$ chmod -c go-w *.txt
// All (u+g+o) read and execute
$ chmod -c a=rx *

You can also use three octal numbers (each for ug and o) to represent the file permission. Each octal number carries 3 bits (xxx), corresponding to the read-write-execute permissions, where 4 (100B) for read, 2 (010B) for write and 1 (001B) for execute. E.g., “700” is equivalent to “rwx------“; “664” is equivalent to “rw-rw-r--“; “775” is equivalent to “rwxrwxr-x“. For example,

$ chmod -c 700 myfile.txt  // 700 = 111 000 000 (rwx------)
$ chmod -c 600 *.txt       // 600 = 110 000 000 (rw-------)

You can use option -R to recursively changing the files in the subdirectories. For example,

$ chmod -R 770 dirName  // recursive, all files and subdirectories under the dirName

You can use --reference to specify a file as the reference template for the file mode. For example,

$ chmod --reference ~/test.txt *.txt  // Use ~/test.txt's mode for all txt files

Only the file owner (or superuser root) can run chmod. If you are not the file owner, you need to use sudo, provided you are a sudoer.

Change Mode for files and Directories

Very often during software installation, you need to set all the files to a certain mode (e.g., rw-rw---- or 660), and all sub-directories to another mode (e.g., rwxrwx--- or 770 to allow for directory access). You can accomplish via the findcommand as follows:

$ cd baseDir
// Set current directory and directories to 2770 or rwxrwx---
// with 2 for setgid (to be explained later)
$ sudo find . -type d -exec chmod 2770 {} +
// Set all files to 660 or rw-rw----
$ sudo find . -type f -exec chmod 0660 {} +

The find command is used to find all files/directories recursively with type of d (directory) or f (file). It then invokes -exec action to run the chmod command on each of the file found, with filename expanded in {}. The shell command must be ended with semi-colon (;). However, running a process for each of the file found is highly inefficient, you could place a + instead of semi-colon, to collect the filenames into sets and run the command once per set.

Change Owner/Group (chownchgrp)

We can use command chown (change file owner/group) to change the owner of files, e.g.,

// Change owner for a file
$ chown peter test.txt
// Change owner of the current directory
$ chown peter .
// Also change the group to programmers for a directory
$ chown peter:programmers /myproject
// Change Group
$ chgrp programmers .

You can use option -R to recursively changing the files in the subdirectories.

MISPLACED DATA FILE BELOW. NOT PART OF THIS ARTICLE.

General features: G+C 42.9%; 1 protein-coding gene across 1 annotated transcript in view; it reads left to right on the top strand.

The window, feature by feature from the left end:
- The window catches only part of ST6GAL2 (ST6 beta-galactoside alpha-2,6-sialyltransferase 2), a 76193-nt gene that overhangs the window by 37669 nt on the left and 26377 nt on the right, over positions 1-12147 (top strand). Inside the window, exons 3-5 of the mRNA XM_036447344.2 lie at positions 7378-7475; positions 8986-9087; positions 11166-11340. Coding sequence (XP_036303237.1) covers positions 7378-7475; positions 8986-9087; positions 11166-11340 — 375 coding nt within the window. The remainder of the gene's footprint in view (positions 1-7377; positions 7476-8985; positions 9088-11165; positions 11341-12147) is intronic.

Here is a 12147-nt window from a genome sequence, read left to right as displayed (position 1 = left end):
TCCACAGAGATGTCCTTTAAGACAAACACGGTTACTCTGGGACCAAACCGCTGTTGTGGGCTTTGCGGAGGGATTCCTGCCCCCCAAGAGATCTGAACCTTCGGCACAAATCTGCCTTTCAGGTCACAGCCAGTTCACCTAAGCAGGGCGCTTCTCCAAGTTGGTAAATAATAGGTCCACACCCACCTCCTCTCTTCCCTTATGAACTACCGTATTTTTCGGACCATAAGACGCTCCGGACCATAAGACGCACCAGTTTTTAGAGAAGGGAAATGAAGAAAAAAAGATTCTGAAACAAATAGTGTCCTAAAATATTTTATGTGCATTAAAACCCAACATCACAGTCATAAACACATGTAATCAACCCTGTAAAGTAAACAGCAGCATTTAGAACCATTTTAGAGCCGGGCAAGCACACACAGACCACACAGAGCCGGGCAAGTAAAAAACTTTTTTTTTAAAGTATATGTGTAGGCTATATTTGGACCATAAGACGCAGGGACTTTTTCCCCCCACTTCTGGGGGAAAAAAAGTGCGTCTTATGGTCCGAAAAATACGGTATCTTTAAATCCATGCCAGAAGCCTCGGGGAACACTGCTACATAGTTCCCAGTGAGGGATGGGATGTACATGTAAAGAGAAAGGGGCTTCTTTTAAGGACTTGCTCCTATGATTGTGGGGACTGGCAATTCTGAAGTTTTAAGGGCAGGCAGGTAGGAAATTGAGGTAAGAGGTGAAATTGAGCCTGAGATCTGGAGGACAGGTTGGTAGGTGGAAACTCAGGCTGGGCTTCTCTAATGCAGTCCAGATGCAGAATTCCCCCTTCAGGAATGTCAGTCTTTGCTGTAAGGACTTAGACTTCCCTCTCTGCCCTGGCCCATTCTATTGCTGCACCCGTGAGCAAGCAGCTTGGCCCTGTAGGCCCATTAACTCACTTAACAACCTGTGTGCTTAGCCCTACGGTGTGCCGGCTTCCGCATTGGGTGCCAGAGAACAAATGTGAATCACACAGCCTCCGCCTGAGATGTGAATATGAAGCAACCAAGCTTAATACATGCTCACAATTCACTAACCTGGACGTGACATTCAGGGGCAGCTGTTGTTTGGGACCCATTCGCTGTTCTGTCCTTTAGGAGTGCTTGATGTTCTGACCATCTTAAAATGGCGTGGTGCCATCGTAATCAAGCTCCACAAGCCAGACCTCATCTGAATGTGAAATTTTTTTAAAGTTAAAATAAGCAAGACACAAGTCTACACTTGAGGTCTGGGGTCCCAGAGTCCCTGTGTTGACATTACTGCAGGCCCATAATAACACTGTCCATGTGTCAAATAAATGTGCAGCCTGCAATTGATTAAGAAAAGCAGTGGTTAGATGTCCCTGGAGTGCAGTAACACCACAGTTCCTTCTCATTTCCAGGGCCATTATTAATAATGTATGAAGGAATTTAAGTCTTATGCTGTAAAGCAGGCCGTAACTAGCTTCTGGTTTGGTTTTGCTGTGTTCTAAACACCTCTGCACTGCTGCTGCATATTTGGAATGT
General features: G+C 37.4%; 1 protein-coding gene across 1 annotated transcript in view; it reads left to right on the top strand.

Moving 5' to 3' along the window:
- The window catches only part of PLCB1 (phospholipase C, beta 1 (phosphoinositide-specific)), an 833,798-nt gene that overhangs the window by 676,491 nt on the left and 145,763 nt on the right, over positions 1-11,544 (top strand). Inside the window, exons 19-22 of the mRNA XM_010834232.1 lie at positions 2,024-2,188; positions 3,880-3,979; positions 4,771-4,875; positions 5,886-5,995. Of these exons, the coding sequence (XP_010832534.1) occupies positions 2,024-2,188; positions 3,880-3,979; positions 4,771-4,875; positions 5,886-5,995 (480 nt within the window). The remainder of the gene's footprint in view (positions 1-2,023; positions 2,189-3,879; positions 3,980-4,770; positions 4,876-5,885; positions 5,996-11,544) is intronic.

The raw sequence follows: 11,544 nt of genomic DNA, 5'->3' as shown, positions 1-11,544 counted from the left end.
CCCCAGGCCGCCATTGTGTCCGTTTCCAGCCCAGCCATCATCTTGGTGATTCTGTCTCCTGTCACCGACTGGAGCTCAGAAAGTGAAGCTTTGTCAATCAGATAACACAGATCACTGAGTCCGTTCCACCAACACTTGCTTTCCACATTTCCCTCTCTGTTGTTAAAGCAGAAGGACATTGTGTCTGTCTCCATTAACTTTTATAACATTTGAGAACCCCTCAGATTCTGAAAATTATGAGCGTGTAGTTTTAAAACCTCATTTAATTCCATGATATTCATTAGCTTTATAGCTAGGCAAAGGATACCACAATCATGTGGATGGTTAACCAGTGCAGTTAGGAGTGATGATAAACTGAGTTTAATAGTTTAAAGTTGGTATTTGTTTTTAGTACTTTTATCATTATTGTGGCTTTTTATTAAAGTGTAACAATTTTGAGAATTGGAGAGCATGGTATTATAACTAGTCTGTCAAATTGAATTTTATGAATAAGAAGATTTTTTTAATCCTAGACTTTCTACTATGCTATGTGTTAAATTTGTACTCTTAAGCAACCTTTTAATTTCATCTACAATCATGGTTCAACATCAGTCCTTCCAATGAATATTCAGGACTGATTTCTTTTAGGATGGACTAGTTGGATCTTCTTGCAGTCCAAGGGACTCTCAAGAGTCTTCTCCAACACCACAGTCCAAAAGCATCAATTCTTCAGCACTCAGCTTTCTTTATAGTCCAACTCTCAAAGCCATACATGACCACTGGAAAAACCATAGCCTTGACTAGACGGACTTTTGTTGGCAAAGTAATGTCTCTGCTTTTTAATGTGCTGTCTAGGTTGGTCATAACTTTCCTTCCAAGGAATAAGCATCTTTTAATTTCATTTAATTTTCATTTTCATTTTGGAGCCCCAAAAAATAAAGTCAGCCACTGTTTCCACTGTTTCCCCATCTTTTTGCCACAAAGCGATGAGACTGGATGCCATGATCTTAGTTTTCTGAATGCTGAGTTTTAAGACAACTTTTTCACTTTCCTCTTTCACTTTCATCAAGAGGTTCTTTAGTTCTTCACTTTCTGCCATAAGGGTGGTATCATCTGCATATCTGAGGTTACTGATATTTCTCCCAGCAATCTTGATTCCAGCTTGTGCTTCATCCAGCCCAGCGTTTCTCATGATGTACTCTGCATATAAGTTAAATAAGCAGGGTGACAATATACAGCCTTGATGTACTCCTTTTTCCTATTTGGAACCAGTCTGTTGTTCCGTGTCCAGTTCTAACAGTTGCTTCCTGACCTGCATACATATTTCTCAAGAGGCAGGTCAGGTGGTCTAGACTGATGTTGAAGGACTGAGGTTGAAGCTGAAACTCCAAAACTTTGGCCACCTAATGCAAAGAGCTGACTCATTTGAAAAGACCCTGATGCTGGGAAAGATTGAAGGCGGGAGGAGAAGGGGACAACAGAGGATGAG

In most systems, only superuser can run chown, not even the file owner. This is because Unix systems prevent users from “giving away” files (you can only chown to yourself, which does not require any chown command!)

The file owner can run the chgrp if he belongs to the target group (again, you cannot “give away” files).


umask (filemode creation mask) controls the permissions for new files and directory created. Recall that permissions can be represented by 3 octal numbers, each representing rwx for u (user), g (group) and o (others) respectively, e.g., 660 for (rw- rw- ---); 775 for (rwx rwx r-x).

umask is also represented in 3 octal numbers, with 1 to disable a certain permission. For example, suppose the umask is 022 (--- -w- -w-), it will disables the w for group and others, when a new file/directory is created. In other words, a new file/directory could have (rwx r-x r-x), or lesser permissions; it will never have w for group and others.

Each program has its own umask. For “Terminal” application, you can set the umask in one of the login scripts (such as “~/.profile") with the following line:

umask 022

You can also issue the command umask to display/change the current umask setting.

(For apache, the umask can be set in /etc/apache2/envvars.)

setuid and setgid permission for executable-file

When you execute a program (having “x” file permission) with setuid (Set User ID upon execution) or setgid (Set Group ID upon execution), it takes on the file owner’s (or group’s) privilege. For example, if a setuid program is owned by root, and executable by all, it will be run in root privilege, even when invoked by a less privilege user. setuid and setgid can be dangerous! Use them with great care!

You can use chmod command to enable setuid/setgid:

$ chmod u+s program-name   // setuid for program
$ chmod g+s program-name   // setgid for program
// Use Octal number
$ chmod 4750 program-name   // 4 (setuid) 750 (rwxr-x---)
$ chmod 2750 program-name   // 2 (setgid) 750 (rwxr-x---)

Program with setuid has owner’s execute flag of “s“, instead of “x“. Similar, program with setgid has group’s execute flag of “s“.

setgid permission on directories

Setting the setgid permission on a directory causes new files and sub-directories created within it to inherit its group-owner, rather than the operating user’s primary group ID.

You can use chmod command to setgid. For examples,

$ chmod g+s directory-name   // setgid for directory
// Using 4 Octal numbers
$ chmod 2750 directory-name  // 2 (setgid), 750 (rwxr-x---)

setuid on directories are ignored.

Access Control List (ACL)

You can use the ACL to grant permission to specific users, other than the owner, group or all. [TODO]

root User

The superuser root can access any file in the system, regardless of the file permissions and ownerships.

Last Modified Date/Time and touch Command